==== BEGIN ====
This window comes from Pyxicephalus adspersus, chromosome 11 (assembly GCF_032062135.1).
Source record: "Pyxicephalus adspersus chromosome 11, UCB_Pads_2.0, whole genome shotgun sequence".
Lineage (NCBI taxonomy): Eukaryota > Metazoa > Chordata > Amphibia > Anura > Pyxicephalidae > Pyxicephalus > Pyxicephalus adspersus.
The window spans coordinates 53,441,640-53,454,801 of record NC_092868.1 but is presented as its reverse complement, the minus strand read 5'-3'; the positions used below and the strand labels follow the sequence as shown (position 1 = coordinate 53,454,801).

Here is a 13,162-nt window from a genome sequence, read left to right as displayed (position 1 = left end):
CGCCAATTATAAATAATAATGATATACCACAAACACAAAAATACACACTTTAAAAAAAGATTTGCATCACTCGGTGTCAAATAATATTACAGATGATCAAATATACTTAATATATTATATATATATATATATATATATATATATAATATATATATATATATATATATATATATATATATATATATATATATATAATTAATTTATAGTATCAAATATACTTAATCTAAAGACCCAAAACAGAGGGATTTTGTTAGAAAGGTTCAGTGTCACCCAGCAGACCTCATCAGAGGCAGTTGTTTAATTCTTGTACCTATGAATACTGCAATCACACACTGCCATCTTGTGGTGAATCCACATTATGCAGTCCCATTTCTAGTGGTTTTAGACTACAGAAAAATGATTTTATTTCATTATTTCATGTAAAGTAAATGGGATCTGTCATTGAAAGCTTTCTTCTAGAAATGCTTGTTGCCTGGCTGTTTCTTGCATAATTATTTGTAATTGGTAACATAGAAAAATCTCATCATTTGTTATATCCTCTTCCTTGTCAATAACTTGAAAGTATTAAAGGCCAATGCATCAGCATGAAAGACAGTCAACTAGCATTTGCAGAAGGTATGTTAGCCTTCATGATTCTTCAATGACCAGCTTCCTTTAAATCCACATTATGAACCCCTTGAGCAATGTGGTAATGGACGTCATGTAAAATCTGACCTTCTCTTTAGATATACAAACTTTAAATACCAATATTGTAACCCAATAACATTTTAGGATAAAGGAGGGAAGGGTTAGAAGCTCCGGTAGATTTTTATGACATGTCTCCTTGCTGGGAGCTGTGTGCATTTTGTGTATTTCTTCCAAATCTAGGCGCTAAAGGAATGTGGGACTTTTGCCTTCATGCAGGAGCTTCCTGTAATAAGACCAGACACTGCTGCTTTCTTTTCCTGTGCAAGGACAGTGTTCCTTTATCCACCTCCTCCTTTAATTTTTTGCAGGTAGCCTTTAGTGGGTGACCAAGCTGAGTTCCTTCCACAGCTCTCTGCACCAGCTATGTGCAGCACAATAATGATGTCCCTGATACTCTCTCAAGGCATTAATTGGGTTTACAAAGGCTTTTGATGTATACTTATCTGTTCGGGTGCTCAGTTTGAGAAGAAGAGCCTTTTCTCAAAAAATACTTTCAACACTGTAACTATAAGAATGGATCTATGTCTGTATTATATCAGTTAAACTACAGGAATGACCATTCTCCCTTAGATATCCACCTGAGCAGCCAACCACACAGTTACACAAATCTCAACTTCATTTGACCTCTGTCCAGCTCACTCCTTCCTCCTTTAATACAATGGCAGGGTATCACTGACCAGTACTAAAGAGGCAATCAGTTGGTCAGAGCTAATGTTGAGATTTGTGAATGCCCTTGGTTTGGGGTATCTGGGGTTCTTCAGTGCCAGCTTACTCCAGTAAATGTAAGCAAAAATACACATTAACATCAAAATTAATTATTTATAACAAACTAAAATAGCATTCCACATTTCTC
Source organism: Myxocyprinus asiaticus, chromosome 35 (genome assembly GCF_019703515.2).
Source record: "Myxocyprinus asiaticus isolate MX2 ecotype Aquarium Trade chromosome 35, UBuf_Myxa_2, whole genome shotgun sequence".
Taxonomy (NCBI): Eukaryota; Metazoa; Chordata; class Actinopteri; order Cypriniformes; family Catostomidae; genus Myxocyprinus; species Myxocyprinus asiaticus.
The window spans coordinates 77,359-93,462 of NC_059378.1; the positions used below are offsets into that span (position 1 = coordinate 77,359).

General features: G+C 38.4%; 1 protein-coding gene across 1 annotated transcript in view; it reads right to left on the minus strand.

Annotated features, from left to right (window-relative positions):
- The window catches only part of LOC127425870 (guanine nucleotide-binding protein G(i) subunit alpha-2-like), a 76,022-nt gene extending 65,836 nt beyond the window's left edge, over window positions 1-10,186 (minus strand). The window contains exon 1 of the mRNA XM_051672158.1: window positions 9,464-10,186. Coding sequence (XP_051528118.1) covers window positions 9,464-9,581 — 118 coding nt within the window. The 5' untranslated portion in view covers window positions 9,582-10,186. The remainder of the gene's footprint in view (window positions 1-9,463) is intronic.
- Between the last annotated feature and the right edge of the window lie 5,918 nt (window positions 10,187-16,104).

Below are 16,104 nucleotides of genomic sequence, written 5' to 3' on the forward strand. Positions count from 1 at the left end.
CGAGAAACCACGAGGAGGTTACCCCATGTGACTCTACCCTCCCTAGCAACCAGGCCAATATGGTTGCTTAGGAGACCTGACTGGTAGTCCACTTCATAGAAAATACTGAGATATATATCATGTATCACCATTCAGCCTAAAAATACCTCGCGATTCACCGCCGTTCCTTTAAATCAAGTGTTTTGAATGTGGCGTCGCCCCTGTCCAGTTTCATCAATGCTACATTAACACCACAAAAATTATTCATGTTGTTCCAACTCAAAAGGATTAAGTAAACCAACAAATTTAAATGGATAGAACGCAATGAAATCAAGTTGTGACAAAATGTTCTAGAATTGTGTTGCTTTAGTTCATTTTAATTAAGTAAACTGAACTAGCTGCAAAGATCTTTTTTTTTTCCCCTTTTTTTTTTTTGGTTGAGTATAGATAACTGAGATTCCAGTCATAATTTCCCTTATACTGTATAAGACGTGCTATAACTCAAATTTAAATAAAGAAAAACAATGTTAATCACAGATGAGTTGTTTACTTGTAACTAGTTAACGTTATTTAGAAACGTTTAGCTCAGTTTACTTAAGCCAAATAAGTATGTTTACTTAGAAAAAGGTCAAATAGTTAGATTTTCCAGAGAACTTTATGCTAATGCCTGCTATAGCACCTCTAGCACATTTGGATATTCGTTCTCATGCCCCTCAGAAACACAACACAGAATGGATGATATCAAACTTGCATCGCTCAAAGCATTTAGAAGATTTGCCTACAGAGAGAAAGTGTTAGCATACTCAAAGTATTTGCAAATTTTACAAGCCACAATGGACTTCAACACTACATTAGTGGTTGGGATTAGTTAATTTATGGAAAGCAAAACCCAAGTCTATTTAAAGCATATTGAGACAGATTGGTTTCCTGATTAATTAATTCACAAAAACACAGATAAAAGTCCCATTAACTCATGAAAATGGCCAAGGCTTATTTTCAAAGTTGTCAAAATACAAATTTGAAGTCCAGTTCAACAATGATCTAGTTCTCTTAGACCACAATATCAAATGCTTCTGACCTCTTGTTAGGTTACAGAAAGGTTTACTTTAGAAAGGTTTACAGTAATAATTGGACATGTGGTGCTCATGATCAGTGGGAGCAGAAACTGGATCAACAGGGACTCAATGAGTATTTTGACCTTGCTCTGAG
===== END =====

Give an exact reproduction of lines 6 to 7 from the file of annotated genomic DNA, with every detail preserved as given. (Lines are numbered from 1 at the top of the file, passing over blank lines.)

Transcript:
CGCCAATTATAAATAATAATGATATACCACAAACACAAAAATACACACTTTAAAAAAAGATTTGCATCACTCGGTGTCAAATAATATTACAGATGATCAAATATACTTAATATATTATATATATATATATATATATATATATATAATATATATATATATATATATATATATATATATATATATATATATATATAATTAATTTATAGTATCAAATATACTTAATCTAAAGACCCAAAACAGAGGGATTTTGTTAGAAAGGTTCAGTGTCACCCAGCAGACCTCATCAGAGGCAGTTGTTTAATTCTTGTACCTATGAATACTGCAATCACACACTGCCATCTTGTGGTGAATCCACATTATGCAGTCCCATTTCTAGTGGTTTTAGACTACAGAAAAATGATTTTATTTCATTATTTCATGTAAAGTAAATGGGATCTGTCATTGAAAGCTTTCTTCTAGAAATGCTTGTTGCCTGGCTGTTTCTTGCATAATTATTTGTAATTGGTAACATAGAAAAATCTCATCATTTGTTATATCCTCTTCCTTGTCAATAACTTGAAAGTATTAAAGGCCAATGCATCAGCATGAAAGACAGTCAACTAGCATTTGCAGAAGGTATGTTAGCCTTCATGATTCTTCAATGACCAGCTTCCTTTAAATCCACATTATGAACCCCTTGAGCAATGTGGTAATGGACGTCATGTAAAATCTGACCTTCTCTTTAGATATACAAACTTTAAATACCAATATTGTAACCCAATAACATTTTAGGATAAAGGAGGGAAGGGTTAGAAGCTCCGGTAGATTTTTATGACATGTCTCCTTGCTGGGAGCTGTGTGCATTTTGTGTATTTCTTCCAAATCTAGGCGCTAAAGGAATGTGGGACTTTTGCCTTCATGCAGGAGCTTCCTGTAATAAGACCAGACACTGCTGCTTTCTTTTCCTGTGCAAGGACAGTGTTCCTTTATCCACCTCCTCCTTTAATTTTTTGCAGGTAGCCTTTAGTGGGTGACCAAGCTGAGTTCCTTCCACAGCTCTCTGCACCAGCTATGTGCAGCACAATAATGATGTCCCTGATACTCTCTCAAGGCATTAATTGGGTTTACAAAGGCTTTTGATGTATACTTATCTGTTCGGGTGCTCAGTTTGAGAAGAAGAGCCTTTTCTCAAAAAATACTTTCAACACTGTAACTATAAGAATGGATCTATGTCTGTATTATATCAGTTAAACTACAGGAATGACCATTCTCCCTTAGATATCCACCTGAGCAGCCAACCACACAGTTACACAAATCTCAACTTCATTTGACCTCTGTCCAGCTCACTCCTTCCTCCTTTAATACAATGGCAGGGTATCACTGACCAGTACTAAAGAGGCAATCAGTTGGTCAGAGCTAATGTTGAGATTTGTGAATGCCCTTGGTTTGGGGTATCTGGGGTTCTTCAGTGCCAGCTTACTCCAGTAAATGTAAGCAAAAATACACATTAACATCAAAATTAATTATTTATAACAAACTAAAATAGCATTCCACATTTCTC
Source organism: Myxocyprinus asiaticus, chromosome 35 (genome assembly GCF_019703515.2).